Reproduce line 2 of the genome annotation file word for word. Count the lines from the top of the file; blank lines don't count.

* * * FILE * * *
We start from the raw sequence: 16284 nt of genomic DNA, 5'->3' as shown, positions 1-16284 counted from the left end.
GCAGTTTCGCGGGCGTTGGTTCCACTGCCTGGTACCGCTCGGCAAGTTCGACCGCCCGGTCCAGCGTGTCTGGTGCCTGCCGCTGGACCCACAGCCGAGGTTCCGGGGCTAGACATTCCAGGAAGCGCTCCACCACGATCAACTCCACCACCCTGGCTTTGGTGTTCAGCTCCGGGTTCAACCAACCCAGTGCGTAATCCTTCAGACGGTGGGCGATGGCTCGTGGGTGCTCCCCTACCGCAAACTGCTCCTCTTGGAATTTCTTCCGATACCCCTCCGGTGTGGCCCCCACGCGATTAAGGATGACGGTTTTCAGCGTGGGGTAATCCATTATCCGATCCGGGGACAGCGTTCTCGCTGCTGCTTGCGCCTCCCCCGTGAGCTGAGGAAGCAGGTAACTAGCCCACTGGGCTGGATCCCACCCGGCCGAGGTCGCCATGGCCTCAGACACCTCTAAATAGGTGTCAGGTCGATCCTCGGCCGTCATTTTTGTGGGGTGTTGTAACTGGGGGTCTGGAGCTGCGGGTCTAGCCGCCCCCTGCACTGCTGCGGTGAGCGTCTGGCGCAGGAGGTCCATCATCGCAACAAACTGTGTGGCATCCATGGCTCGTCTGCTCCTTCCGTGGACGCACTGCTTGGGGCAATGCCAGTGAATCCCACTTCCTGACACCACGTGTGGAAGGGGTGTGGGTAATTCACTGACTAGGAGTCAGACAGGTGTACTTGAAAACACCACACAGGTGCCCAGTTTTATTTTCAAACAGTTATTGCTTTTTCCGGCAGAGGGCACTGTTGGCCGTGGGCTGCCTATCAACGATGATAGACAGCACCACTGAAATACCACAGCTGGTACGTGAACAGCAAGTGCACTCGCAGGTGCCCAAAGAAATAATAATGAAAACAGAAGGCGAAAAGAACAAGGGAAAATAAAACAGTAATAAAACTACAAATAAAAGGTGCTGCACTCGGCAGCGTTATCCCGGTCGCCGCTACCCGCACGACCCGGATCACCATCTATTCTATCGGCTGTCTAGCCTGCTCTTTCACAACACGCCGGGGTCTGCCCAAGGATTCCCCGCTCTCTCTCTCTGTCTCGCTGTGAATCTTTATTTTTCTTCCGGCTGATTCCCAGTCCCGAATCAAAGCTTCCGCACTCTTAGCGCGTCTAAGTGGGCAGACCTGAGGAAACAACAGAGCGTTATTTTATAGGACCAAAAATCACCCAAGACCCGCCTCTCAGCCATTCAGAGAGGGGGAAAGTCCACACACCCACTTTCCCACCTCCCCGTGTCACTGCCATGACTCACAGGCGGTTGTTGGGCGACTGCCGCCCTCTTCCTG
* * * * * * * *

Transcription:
GCAGTTTCGCGGGCGTTGGTTCCACTGCCTGGTACCGCTCGGCAAGTTCGACCGCCCGGTCCAGCGTGTCTGGTGCCTGCCGCTGGACCCACAGCCGAGGTTCCGGGGCTAGACATTCCAGGAAGCGCTCCACCACGATCAACTCCACCACCCTGGCTTTGGTGTTCAGCTCCGGGTTCAACCAACCCAGTGCGTAATCCTTCAGACGGTGGGCGATGGCTCGTGGGTGCTCCCCTACCGCAAACTGCTCCTCTTGGAATTTCTTCCGATACCCCTCCGGTGTGGCCCCCACGCGATTAAGGATGACGGTTTTCAGCGTGGGGTAATCCATTATCCGATCCGGGGACAGCGTTCTCGCTGCTGCTTGCGCCTCCCCCGTGAGCTGAGGAAGCAGGTAACTAGCCCACTGGGCTGGATCCCACCCGGCCGAGGTCGCCATGGCCTCAGACACCTCTAAATAGGTGTCAGGTCGATCCTCGGCCGTCATTTTTGTGGGGTGTTGTAACTGGGGGTCTGGAGCTGCGGGTCTAGCCGCCCCCTGCACTGCTGCGGTGAGCGTCTGGCGCAGGAGGTCCATCATCGCAACAAACTGTGTGGCATCCATGGCTCGTCTGCTCCTTCCGTGGACGCACTGCTTGGGGCAATGCCAGTGAATCCCACTTCCTGACACCACGTGTGGAAGGGGTGTGGGTAATTCACTGACTAGGAGTCAGACAGGTGTACTTGAAAACACCACACAGGTGCCCAGTTTTATTTTCAAACAGTTATTGCTTTTTCCGGCAGAGGGCACTGTTGGCCGTGGGCTGCCTATCAACGATGATAGACAGCACCACTGAAATACCACAGCTGGTACGTGAACAGCAAGTGCACTCGCAGGTGCCCAAAGAAATAATAATGAAAACAGAAGGCGAAAAGAACAAGGGAAAATAAAACAGTAATAAAACTACAAATAAAAGGTGCTGCACTCGGCAGCGTTATCCCGGTCGCCGCTACCCGCACGACCCGGATCACCATCTATTCTATCGGCTGTCTAGCCTGCTCTTTCACAACACGCCGGGGTCTGCCCAAGGATTCCCCGCTCTCTCTCTCTGTCTCGCTGTGAATCTTTATTTTTCTTCCGGCTGATTCCCAGTCCCGAATCAAAGCTTCCGCACTCTTAGCGCGTCTAAGTGGGCAGACCTGAGGAAACAACAGAGCGTTATTTTATAGGACCAAAAATCACCCAAGACCCGCCTCTCAGCCATTCAGAGAGGGGGAAAGTCCACACACCCACTTTCCCACCTCCCCGTGTCACTGCCATGACTCACAGGCGGTTGTTGGGCGACTGCCGCCCTCTTCCTG